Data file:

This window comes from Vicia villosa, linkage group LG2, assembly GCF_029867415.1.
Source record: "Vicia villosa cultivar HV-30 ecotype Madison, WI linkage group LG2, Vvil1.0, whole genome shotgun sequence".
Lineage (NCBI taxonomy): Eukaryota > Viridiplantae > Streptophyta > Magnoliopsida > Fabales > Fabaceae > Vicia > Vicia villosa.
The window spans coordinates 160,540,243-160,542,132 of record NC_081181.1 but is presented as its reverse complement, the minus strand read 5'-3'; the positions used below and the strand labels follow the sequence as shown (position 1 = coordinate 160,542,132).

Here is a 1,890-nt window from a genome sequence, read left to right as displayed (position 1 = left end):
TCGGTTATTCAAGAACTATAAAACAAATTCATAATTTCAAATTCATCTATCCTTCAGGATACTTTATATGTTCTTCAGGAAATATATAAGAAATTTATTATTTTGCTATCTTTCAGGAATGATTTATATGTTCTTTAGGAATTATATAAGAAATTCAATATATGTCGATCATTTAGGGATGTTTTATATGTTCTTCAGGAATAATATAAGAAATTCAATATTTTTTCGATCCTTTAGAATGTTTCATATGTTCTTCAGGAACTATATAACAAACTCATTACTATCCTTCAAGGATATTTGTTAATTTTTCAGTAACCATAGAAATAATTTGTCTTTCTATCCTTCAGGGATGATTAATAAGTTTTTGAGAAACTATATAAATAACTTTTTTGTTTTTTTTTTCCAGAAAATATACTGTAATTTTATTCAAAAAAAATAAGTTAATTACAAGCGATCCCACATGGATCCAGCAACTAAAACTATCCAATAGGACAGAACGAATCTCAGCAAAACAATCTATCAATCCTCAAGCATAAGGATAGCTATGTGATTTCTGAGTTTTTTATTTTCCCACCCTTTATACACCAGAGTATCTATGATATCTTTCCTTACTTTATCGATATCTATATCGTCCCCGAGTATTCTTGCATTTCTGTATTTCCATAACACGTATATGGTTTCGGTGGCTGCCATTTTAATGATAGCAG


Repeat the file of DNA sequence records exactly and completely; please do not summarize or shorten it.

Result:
This window comes from Vicia villosa, linkage group LG2, assembly GCF_029867415.1.
Source record: "Vicia villosa cultivar HV-30 ecotype Madison, WI linkage group LG2, Vvil1.0, whole genome shotgun sequence".
Lineage (NCBI taxonomy): Eukaryota > Viridiplantae > Streptophyta > Magnoliopsida > Fabales > Fabaceae > Vicia > Vicia villosa.
The window spans coordinates 160,540,243-160,542,132 of record NC_081181.1 but is presented as its reverse complement, the minus strand read 5'-3'; the positions used below and the strand labels follow the sequence as shown (position 1 = coordinate 160,542,132).

Here is a 1,890-nt window from a genome sequence, read left to right as displayed (position 1 = left end):
TCGGTTATTCAAGAACTATAAAACAAATTCATAATTTCAAATTCATCTATCCTTCAGGATACTTTATATGTTCTTCAGGAAATATATAAGAAATTTATTATTTTGCTATCTTTCAGGAATGATTTATATGTTCTTTAGGAATTATATAAGAAATTCAATATATGTCGATCATTTAGGGATGTTTTATATGTTCTTCAGGAATAATATAAGAAATTCAATATTTTTTCGATCCTTTAGAATGTTTCATATGTTCTTCAGGAACTATATAACAAACTCATTACTATCCTTCAAGGATATTTGTTAATTTTTCAGTAACCATAGAAATAATTTGTCTTTCTATCCTTCAGGGATGATTAATAAGTTTTTGAGAAACTATATAAATAACTTTTTTGTTTTTTTTTTCCAGAAAATATACTGTAATTTTATTCAAAAAAAATAAGTTAATTACAAGCGATCCCACATGGATCCAGCAACTAAAACTATCCAATAGGACAGAACGAATCTCAGCAAAACAATCTATCAATCCTCAAGCATAAGGATAGCTATGTGATTTCTGAGTTTTTTATTTTCCCACCCTTTATACACCAGAGTATCTATGATATCTTTCCTTACTTTATCGATATCTATATCGTCCCCGAGTATTCTTGCATTTCTGTATTTCCATAACACGTATATGGTTTCGGTGGCTGCCATTTTAATGATAGCAG